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Investors May Be Less Active on Return to Equities: Manager

ETFs are increasingly being considered for foundational equity exposure, says BMO's Alfred Lee - and the market's 'ripe for a rally' when inflation turns around.

Diana Cawfield 13 October, 2022 | 4:28AM
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ETF investment strategist, Alfred Lee, sees ETFs as a tool for diversification in portfolios for both advisors and investors alike – especially for Canadian investors.

“When you look at the S&P 500,” says Lee, “compared to the TSX, it fills a lot of the gap that we don’t have. Sectors like information technology, healthcare, consumer staples and discretionary aren’t really represented in Canada. So using a fund like this one would be very complimentary to Canadian equity holdings.”

Lee is the director and portfolio manager of BMO ETFs at BMO Asset Management Inc. in Toronto. He works with a team of three senior portfolio managers and other contributing investment managers on the BMO U.S. Equity ETF mandate that tracks the S&P 500.  

According to Lee, they are now finding more and more that both advisors and investors are not necessarily looking for active managers. They’re looking for building blocks for their portfolios, such as U.S. exposure, Canadian, and bond exposures that ETF products can provide. And ETFs offer a lower-cost investment choice and transparency of holdings compared to mutual funds.

Reflecting the fund’s index from a sector perspective, the top three weightings are approximately 25% in information technology, 14% in healthcare and 13% in financials as of Aug 31, 2022. Information technology has been the higher weighting in the S&P500 for quite some time. “We think for Canadian investors,” says Lee, “it’s a good thing, even though info tech has faced a lot of headwinds this year.” 

Slow Growth vs. Equity Recovery

Among the obstacles ahead for the stock market, Lee says that inflation is the main concern right now. If we continue to see inflation run hot, he says, there is a danger that we will see a 1970s, or 1980s kind of slow growth environment in the economy. “I should note, however,” says Lee, “that even though the S&P500 did experience a notable decline during the Paul Volcker years (during the 1980s), when he was the Fed; when interest rates were increased very quickly, equity markets were quick to recover their values relatively quickly, despite the slow growth environment.”

Among the top holdings in the fund are Apple Inc. (APPL), Microsoft Corp. (MSFT), and Amazon.com Inc. (AMZN). The investors of the fund will have the exact same exposure as the S&P500, and they’ll own the underlying securities as well via the ETF. The top holdings are very large, blue-chip U.S. companies and they’re probably going to continue that way, Lee says.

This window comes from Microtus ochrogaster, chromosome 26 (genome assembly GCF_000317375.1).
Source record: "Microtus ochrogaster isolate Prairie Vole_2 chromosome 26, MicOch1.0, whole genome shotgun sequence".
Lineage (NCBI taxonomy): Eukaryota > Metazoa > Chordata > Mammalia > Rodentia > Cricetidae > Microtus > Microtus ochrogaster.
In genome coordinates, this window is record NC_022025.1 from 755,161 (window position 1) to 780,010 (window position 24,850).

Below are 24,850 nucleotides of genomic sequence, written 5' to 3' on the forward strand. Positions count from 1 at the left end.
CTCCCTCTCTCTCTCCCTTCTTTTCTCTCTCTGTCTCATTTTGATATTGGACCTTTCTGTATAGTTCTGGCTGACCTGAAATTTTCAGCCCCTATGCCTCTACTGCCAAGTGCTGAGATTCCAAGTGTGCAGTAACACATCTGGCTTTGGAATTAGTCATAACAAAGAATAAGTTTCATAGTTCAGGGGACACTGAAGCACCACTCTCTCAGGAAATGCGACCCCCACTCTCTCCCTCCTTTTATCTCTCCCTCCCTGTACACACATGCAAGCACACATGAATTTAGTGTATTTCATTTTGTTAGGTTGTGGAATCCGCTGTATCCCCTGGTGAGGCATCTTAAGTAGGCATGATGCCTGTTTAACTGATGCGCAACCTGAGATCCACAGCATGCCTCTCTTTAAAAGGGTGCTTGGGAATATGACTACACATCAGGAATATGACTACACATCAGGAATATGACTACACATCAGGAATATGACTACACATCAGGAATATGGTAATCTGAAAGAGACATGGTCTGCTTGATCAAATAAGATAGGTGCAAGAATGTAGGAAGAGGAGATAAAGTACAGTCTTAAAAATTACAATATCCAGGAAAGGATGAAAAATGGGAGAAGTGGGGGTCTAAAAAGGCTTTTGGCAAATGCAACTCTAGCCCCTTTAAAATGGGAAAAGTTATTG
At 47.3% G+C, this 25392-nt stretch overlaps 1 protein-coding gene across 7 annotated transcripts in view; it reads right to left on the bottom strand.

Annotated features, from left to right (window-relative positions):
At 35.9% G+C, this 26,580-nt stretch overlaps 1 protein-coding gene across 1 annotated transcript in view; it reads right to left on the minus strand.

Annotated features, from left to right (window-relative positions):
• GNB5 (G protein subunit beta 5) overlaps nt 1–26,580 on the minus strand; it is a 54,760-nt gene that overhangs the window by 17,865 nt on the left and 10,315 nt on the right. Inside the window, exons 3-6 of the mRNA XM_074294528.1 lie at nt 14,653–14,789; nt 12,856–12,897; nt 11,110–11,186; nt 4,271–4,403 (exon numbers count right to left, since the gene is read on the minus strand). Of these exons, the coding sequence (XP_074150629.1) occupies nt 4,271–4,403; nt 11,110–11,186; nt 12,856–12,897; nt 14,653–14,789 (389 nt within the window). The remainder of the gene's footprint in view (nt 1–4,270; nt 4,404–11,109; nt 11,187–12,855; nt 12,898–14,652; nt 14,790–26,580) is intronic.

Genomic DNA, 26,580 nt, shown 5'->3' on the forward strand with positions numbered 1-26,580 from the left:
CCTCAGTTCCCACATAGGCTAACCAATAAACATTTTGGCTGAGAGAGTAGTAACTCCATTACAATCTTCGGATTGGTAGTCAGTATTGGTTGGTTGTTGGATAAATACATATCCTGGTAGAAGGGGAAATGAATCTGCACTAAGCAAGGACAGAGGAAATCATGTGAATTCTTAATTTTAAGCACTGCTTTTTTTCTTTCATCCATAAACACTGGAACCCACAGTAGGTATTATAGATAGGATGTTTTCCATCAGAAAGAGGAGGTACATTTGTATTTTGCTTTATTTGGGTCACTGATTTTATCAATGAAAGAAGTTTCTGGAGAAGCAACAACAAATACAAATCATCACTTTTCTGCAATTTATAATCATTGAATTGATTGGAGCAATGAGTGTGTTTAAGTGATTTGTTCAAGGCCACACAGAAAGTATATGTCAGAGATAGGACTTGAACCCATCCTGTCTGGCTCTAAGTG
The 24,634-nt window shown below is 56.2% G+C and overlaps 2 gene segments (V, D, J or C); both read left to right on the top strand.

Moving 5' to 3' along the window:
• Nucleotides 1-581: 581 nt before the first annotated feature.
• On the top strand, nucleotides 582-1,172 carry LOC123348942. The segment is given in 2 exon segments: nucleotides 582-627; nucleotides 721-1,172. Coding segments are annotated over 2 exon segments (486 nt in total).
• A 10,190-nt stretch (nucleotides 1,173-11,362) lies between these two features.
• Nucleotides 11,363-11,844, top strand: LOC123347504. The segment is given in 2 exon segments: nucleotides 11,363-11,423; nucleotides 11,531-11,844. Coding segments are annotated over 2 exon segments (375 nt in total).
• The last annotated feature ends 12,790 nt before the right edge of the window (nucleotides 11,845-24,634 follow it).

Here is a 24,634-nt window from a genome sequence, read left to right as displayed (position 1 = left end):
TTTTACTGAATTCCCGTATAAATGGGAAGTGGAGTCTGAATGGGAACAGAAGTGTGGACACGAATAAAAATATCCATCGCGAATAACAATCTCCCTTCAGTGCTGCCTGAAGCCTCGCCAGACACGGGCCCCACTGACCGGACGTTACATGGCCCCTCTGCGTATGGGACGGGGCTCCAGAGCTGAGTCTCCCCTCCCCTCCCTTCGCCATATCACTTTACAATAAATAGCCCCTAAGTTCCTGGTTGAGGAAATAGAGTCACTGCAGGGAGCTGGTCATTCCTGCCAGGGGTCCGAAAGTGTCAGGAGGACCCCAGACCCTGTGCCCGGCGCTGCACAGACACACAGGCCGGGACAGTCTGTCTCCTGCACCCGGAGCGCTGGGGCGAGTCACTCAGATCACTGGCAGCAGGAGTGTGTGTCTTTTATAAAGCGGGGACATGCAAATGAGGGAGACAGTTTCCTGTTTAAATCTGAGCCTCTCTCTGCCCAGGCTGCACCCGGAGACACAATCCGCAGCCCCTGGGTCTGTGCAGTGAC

Other holdings in the top 10 include UnitedHealth Group Inc. (UNH), and Johnson & Johnson (JNJ). “These are global conglomerate companies,” says Lee, “even though they’re U.S. domiciled,” adding global exposure.

Overall, the fund may invest all or a portion of its assets in one or more exchange-traded funds or invest directly in the underlying securities held by the exchange-traded funds. Additionally, the fund may use derivatives to provide the mandate with a return determined by reference to the exchange-traded funds. The fund also invests up to 100% of its assets in securities of BMO S&P 500 Hedged to CAD Index ETF to reduce the impact of currency movement.

Risk Measures

According to Lee, compared to an active manager, they have a lot more infrastructure that’s built into the mandate to manage risk. For example, the firm has an in-house monitoring system to ensure that the index of the fund they’re managing is “spot on” with the index in terms of the sectors. On top of that, they have multiple daily checks on the portfolio.

Concerns on the Horizon

Additional concerns include the Russia/Ukraine conflict and Lee thinks it’s probably going to play out like the Cold War that we saw in the 1980s. With Russia being such a huge supplier of natural gas and Ukraine being such a big supplier of agriculture commodities, “we’re probably going to see a little bit of structural inflation,” says Lee, “even if supply chain issues are resolved.” On top of that, there could be a lot of geopolitical risks, such as China having access to cheaper oil through Russia.

Ripe for a Rally

Despite the economic and market volatility, if inflation hopefully starts to turn around, Lee says the market is pretty ripe for a potential rally, and the valuations look good. “Already the S&P 500 is down 25% from its highs,” says Lee, “so at least some of the bad news (and higher rates) already have been priced in. And if you look at certain stores and inventory is starting to build up, that’s a good sign as well.” 

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Securities Mentioned in Article

Security NamePriceChange (%)Morningstar Rating
Amazon.com Inc93.95 USD0.58Rating
Apple Inc144.22 USD-2.63Rating
BMO S&P 500 ETF (CAD)58.77 CAD-2.44Rating
BMO S&P 500 ETF (USD)43.55 USD-1.67Rating
BMO S&P 500 Hedged to CAD ETF56.13 CAD-2.23Rating
Johnson & Johnson177.33 USD0.05Rating
Microsoft Corp241.76 USD-2.32Rating
UnitedHealth Group Inc532.27 USD-1.00Rating

About Author

Diana Cawfield

Diana Cawfield  An award-winning writer who has been a regular Morningstar contributor since 2000, Diana's numerous publication credits include the Toronto StarAdvisor's Edge and Chatelaine, as well as the Canadian Securities Institute's online educational services.

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